I’m : a programmer, writer, podcaster, geek, and coffee enthusiast.

The new Magic Mouse, left, replacing my huge, awesome, but flaky MX Revolution.

I didn’t want to like this mouse.

Apple’s previous mice haven’t quite agreed with me. The Mighty Mouse, and the ball-less, no-button wonder before it, seemed to put form over function in the worst, Steve-Jobs-glass-laptop-screen way.

The MX Revolution after a year

Logitech’s premium mice follow the opposite design paradigm: make a big honking thing full of buttons and wheels with 13 different functions. The MX Revolution is a great mouse for many reasons, but the real revolution was the weighty, flywheel-like scroll wheel that moves in the normal notchy, incremental way unless you flick it quickly, at which point it unlocks from notchy mode and free-spins until stopped. This is an amazingly useful and intuitive function when scrolling through very long content, like a long web page, large documents, or an iPhoto library.

But it comes with a cost. Setting the auto-unlock wheel mode requires the Logitech software, which screws with the standard OS X pointer sensitivity and scrolling acceleration. To get mine to work the way it should, I had to install Logitech’s software to enable the auto-unlock wheel, uninstall it, and install SteerMouse instead to enable most other functionality.

In addition to the software complexity, a more fatal flaw with the MX Revolution at my work computer drives me crazy: at least once per day, the mouse becomes unresponsive for a few seconds, then reactivates at factory defaults with no auto-unlock wheel and no button mappings. These features only reactivate if I unplug and replug its USB receiver, a procedure that I’ve now become quite good at performing. I had a warranty replacement sent from Logitech, but it has other strange issues and a completely different-feeling and less-precise scroll wheel, so I don’t use it. In addition, the MX Revolution in my home setup has started suffering from quirky behavior.

With three different MX Revolutions flaking out in three different ways, I was ready for a change. But the auto-unlock wheel is so helpful in my everyday tasks that I didn’t want to give it up.

The Magic Mouse

Fortunately, Apple provided an alternative with the Magic Mouse. Inertia scrolling, optional but enabled by default, makes the scrolling continue slightly after you stop the scrolling gesture, similar to scrolling views on the iPhone.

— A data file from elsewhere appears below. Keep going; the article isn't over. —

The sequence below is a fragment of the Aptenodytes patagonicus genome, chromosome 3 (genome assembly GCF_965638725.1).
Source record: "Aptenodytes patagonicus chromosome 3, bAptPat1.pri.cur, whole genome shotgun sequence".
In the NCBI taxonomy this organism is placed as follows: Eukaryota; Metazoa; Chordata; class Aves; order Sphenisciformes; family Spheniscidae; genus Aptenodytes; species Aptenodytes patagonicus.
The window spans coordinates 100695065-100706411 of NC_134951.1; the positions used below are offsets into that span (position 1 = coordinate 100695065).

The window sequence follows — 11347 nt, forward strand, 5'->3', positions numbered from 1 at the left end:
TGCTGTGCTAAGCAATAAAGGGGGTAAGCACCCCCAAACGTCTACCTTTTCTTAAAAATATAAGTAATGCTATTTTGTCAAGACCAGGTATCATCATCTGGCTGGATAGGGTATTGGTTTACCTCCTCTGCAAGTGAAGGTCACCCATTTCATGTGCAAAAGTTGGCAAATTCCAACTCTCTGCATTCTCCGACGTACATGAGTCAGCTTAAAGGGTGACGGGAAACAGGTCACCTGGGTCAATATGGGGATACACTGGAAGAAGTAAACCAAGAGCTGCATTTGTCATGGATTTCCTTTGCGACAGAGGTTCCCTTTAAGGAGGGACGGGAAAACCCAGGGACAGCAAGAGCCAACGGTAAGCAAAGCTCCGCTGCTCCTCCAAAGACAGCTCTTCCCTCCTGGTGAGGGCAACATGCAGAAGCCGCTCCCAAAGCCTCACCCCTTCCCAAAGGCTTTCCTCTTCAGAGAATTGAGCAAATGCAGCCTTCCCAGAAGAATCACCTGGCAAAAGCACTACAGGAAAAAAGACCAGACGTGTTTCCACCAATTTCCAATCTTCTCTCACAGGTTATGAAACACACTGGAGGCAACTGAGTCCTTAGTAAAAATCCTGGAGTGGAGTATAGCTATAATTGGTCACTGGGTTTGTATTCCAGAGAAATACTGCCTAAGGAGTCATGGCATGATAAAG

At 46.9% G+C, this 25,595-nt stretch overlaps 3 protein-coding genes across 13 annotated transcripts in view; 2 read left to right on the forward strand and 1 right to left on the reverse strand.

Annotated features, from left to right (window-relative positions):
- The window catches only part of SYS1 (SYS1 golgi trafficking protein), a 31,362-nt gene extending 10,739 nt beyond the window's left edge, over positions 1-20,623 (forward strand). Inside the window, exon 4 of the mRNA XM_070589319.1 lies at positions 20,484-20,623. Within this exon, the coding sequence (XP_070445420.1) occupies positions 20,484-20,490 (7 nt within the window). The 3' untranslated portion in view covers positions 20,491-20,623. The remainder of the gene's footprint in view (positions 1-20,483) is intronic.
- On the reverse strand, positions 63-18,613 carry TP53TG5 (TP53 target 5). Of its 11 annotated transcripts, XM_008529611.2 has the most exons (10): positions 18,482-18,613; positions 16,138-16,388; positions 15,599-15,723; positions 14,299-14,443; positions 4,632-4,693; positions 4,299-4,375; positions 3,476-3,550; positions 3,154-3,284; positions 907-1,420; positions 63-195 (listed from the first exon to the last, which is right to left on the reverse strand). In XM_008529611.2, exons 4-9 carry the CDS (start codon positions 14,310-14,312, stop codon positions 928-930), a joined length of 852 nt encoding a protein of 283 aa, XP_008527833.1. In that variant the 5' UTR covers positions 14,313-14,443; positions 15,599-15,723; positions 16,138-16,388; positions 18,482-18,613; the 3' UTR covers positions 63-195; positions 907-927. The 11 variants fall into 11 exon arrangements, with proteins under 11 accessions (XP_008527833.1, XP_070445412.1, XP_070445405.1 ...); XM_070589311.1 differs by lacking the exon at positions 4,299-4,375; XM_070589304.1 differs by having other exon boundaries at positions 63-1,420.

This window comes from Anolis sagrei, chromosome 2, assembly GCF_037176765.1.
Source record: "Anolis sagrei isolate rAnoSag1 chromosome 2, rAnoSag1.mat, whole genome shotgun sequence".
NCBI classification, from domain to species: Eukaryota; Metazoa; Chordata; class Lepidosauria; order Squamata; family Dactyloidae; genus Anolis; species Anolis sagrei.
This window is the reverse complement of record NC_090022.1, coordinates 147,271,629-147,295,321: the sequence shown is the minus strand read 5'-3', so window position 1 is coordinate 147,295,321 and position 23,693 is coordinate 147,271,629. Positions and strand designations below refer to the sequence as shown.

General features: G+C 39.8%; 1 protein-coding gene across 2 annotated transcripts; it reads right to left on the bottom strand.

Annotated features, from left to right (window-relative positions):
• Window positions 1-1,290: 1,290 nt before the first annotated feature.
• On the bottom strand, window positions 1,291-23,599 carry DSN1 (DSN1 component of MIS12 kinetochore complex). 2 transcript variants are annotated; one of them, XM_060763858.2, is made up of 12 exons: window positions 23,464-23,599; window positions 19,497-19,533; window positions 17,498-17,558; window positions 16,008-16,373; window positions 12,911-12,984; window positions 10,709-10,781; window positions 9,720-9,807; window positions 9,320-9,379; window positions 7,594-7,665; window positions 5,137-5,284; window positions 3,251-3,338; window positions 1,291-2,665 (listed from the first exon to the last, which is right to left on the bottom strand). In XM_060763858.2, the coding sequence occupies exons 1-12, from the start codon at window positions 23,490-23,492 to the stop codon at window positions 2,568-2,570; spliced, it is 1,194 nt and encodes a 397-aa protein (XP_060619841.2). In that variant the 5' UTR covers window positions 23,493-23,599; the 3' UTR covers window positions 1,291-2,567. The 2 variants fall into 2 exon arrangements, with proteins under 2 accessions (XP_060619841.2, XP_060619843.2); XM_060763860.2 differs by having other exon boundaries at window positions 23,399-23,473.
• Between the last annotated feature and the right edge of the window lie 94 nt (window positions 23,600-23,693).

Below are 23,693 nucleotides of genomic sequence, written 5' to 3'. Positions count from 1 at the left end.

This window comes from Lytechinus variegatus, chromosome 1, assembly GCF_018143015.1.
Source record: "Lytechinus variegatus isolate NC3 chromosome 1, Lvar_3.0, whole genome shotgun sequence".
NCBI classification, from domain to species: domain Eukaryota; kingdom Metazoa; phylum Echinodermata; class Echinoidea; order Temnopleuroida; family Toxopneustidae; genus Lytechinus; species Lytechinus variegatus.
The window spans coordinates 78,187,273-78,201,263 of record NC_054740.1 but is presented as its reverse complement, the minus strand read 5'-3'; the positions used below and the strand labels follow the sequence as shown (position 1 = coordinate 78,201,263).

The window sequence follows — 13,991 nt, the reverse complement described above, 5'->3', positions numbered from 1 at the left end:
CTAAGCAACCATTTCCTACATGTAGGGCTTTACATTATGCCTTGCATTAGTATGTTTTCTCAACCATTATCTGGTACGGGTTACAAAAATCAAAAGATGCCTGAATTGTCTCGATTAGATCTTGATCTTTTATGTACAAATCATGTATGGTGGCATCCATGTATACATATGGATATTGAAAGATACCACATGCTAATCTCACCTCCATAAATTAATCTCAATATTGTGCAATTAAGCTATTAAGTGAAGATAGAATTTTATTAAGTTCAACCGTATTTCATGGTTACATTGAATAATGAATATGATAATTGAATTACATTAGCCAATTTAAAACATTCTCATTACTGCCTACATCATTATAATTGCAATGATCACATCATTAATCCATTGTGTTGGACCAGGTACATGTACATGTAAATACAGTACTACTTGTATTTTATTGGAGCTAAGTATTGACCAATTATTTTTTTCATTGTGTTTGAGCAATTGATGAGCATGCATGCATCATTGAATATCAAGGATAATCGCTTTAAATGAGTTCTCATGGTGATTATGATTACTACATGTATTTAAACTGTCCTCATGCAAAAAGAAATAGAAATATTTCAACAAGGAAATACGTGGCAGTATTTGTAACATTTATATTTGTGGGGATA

I tried a Magic Mouse and was very impressed, so I took the risk and bought one. So far, only two days in, I love it. Inertia scrolling is intuitive and well-executed, and I can use it just like I used the MX Revolution’s auto-unlocking wheel: flick quickly to scroll a lot, tap to stop.

It’s tiny, which seems like it would be an issue with comfort or ergonomics. So far, it hasn’t been.

Beyond scrolling, I haven’t used any of the touch gestures yet. I suspect that attempting to do them on a mouse, which is likely to move itself and your pointer while you perform each gesture, is less convenient than performing them on a bigger, flatter, stationary trackpad. (I don’t use the non-scrolling gestures on the laptop trackpads, either.)

It still has the inconvenient behavior of Apple’s recent mice that requires you to lift your left finger off of the mouse in order to right-click. This hasn’t been a huge problem for me, although I have accidentally sent a left-click event when I intended a right-click a few times.

Time will tell how reliable it is. It seems solid so far, but it’s only been two days.

And it provides huge advantages in simplicity: no software, no USB dongle, no charging cradle, no buttons, no wheels. With just one big surface on top and two thin low-friction rails to make contact with the desk on the bottom, it’s even easy to clean.

So far, it’s surprisingly good, and I’m finally going to unplug and pack away my tragically flaky MX Revolutions.